• The AFA site has good information about the alternatives to warfarin but, (and please correct me anyone if you have bled after a midge bite), I would be very surprised if you would have a problem because of mosqito bites. ( i am not medically trained!!)

    What you might find is that it's more convenient to self test if you are abroad, once you are signed off to do so by the anti-coagulation clinic. The machine needed cost £300 but it is money very well spent as it means you can check your range is correct-

    The other thing to say is that NICE guidance now is that patient preference must be considered so it is wise to look at all the possible anti-coagulants so you make an informed choice. Do read the information on the AF website as some of the anti-coagulants suit individuals more than others ( things like if you are inclined to have gastro-intestinal bleeding problems for example)

    Hope you get this sorted out !! best wishes

  • Just think positively that the little blighters will die after biting you. LOL I've been on the stuff for years and often get bites and not just from mossies. I think one must understand that the very bites contain an anticoagulant so that the insects can draw the blood they are seeking. That is one of the things that make you itch.


  • I am doing a home study course on the heart and its disorders and this is a transcript from it

    Thrombotic strokes can be caused in a number of ways. If an atherosclerotic lesion in an artery supplying the brain fissures, it can cause a thrombus to form, blocking the blood vessel, so part of the brain becomes short of blood. What can also happen is that the atherosclerotic lesion fissures, a thrombus forms and then breaks off, and this travelling thrombus or embolus will move downstream, and it will lodge in a smaller blood vessel, blocking that blood vessel. Another way that they can form is when you get something called atrial fibrillation, and that's when the heart is beating very fast, but ineffectively, so the atria of the heart quiver.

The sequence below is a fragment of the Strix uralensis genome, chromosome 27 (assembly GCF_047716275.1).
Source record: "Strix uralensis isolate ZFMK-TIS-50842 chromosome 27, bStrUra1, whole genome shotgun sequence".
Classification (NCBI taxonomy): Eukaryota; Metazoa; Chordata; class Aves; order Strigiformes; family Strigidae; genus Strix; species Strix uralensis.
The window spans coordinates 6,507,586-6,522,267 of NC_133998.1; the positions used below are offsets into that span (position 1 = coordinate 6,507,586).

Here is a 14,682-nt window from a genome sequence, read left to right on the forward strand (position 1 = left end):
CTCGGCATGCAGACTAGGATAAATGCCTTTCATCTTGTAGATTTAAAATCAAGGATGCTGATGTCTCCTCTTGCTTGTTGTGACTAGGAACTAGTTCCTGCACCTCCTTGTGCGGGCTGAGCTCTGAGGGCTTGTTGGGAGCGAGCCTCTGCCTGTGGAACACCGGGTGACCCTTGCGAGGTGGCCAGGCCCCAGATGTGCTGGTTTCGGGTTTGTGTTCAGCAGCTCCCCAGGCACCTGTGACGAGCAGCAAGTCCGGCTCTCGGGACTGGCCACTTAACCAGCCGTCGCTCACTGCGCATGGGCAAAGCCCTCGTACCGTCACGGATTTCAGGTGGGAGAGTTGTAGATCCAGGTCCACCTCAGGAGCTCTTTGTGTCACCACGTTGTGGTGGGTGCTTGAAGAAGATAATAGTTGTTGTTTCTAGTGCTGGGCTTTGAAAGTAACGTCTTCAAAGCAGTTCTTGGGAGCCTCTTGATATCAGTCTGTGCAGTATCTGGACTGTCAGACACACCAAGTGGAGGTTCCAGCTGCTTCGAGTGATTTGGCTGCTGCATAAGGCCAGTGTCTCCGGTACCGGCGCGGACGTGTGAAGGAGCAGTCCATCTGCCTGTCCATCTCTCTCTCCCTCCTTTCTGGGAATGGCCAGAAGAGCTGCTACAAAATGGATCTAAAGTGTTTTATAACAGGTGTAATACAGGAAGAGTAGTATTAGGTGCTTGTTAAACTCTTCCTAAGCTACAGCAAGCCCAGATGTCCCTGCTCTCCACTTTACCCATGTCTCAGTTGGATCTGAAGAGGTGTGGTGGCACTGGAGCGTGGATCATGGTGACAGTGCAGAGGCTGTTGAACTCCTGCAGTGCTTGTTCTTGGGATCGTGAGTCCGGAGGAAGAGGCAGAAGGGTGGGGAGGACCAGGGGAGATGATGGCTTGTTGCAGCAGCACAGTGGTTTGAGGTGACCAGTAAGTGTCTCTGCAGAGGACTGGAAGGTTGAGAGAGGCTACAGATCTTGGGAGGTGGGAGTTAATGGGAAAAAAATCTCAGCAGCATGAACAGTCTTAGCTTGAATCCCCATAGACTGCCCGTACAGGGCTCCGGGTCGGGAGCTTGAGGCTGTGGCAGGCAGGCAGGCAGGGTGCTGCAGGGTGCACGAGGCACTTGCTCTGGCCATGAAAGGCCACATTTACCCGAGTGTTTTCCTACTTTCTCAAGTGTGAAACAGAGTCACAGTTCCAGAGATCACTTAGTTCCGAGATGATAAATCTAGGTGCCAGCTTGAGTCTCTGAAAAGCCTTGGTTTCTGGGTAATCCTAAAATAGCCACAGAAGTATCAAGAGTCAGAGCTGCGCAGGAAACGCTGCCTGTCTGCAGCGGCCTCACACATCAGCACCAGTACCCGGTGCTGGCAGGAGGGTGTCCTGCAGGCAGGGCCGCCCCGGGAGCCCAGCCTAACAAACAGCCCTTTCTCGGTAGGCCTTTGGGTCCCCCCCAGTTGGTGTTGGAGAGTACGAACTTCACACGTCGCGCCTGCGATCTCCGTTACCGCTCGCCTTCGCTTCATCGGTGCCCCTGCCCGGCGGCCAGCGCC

Now, this means that blood in the atria can stay there for longer, and a thrombus can form. This can be swept as an embolus through the heart into the aorta and then up into a brain artery and lodge there and block it, so atrial fibrillation is a cause of strokes, and that's why it's got to be treated.

    Haemorrhagic strokes are caused when an artery bursts, and this can be an artery inside the brain, which is called an intracerebral haemorrhage, but can be an artery surrounding the brain. These are called subarachnoid haemorrhages, which get bleeding into the cerebrospinal fluid. The prognosis of haemorrhagic strokes is worse than thrombotic strokes, so, though they don't cause all that many strokes in the UK, they're actually more dangerous.

    There's something known as transient ischemic attacks or TIAs, which are sometimes known as mini-strokes. Now, this is when you may get showers of aggregated platelets that block the flow of blood to the brain for a short time, and they cause symptoms lasting just a few minutes normally, and there may be loss of brain function, so, for instance, you may feel dizzy. Now, these don't cause any lasting damage, but very important, because if you're getting transient ischemic attacks, it means you're much more likely to get a full-blown stroke, so if you're getting them, you must see your doctor and get some treatment. ©University of Reading 2014